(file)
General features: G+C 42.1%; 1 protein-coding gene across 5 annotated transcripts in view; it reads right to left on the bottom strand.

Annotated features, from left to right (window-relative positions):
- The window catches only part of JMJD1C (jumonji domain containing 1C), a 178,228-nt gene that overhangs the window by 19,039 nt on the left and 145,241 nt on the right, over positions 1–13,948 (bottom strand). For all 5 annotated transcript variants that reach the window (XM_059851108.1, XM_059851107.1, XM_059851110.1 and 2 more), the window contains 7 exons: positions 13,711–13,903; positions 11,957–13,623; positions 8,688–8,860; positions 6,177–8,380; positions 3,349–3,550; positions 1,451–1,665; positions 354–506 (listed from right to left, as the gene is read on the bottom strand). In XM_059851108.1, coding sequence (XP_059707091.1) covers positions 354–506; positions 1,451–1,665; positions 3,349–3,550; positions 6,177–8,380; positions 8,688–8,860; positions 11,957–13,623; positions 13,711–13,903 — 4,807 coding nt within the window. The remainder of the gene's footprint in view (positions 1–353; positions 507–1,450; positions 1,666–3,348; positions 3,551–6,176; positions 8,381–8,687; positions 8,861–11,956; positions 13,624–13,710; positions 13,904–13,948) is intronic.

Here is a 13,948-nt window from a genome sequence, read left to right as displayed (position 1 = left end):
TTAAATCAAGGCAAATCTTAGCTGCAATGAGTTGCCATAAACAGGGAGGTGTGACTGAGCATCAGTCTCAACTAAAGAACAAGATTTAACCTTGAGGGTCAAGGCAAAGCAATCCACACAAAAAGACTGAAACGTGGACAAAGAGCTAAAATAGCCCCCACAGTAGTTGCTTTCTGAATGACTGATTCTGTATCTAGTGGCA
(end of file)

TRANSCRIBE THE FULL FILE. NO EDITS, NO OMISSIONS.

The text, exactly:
General features: G+C 42.1%; 1 protein-coding gene across 5 annotated transcripts in view; it reads right to left on the bottom strand.

Annotated features, from left to right (window-relative positions):
- The window catches only part of JMJD1C (jumonji domain containing 1C), a 178,228-nt gene that overhangs the window by 19,039 nt on the left and 145,241 nt on the right, over positions 1–13,948 (bottom strand). For all 5 annotated transcript variants that reach the window (XM_059851108.1, XM_059851107.1, XM_059851110.1 and 2 more), the window contains 7 exons: positions 13,711–13,903; positions 11,957–13,623; positions 8,688–8,860; positions 6,177–8,380; positions 3,349–3,550; positions 1,451–1,665; positions 354–506 (listed from right to left, as the gene is read on the bottom strand). In XM_059851108.1, coding sequence (XP_059707091.1) covers positions 354–506; positions 1,451–1,665; positions 3,349–3,550; positions 6,177–8,380; positions 8,688–8,860; positions 11,957–13,623; positions 13,711–13,903 — 4,807 coding nt within the window. The remainder of the gene's footprint in view (positions 1–353; positions 507–1,450; positions 1,666–3,348; positions 3,551–6,176; positions 8,381–8,687; positions 8,861–11,956; positions 13,624–13,710; positions 13,904–13,948) is intronic.

Here is a 13,948-nt window from a genome sequence, read left to right as displayed (position 1 = left end):
TTAAATCAAGGCAAATCTTAGCTGCAATGAGTTGCCATAAACAGGGAGGTGTGACTGAGCATCAGTCTCAACTAAAGAACAAGATTTAACCTTGAGGGTCAAGGCAAAGCAATCCACACAAAAAGACTGAAACGTGGACAAAGAGCTAAAATAGCCCCCACAGTAGTTGCTTTCTGAATGACTGATTCTGTATCTAGTGGCA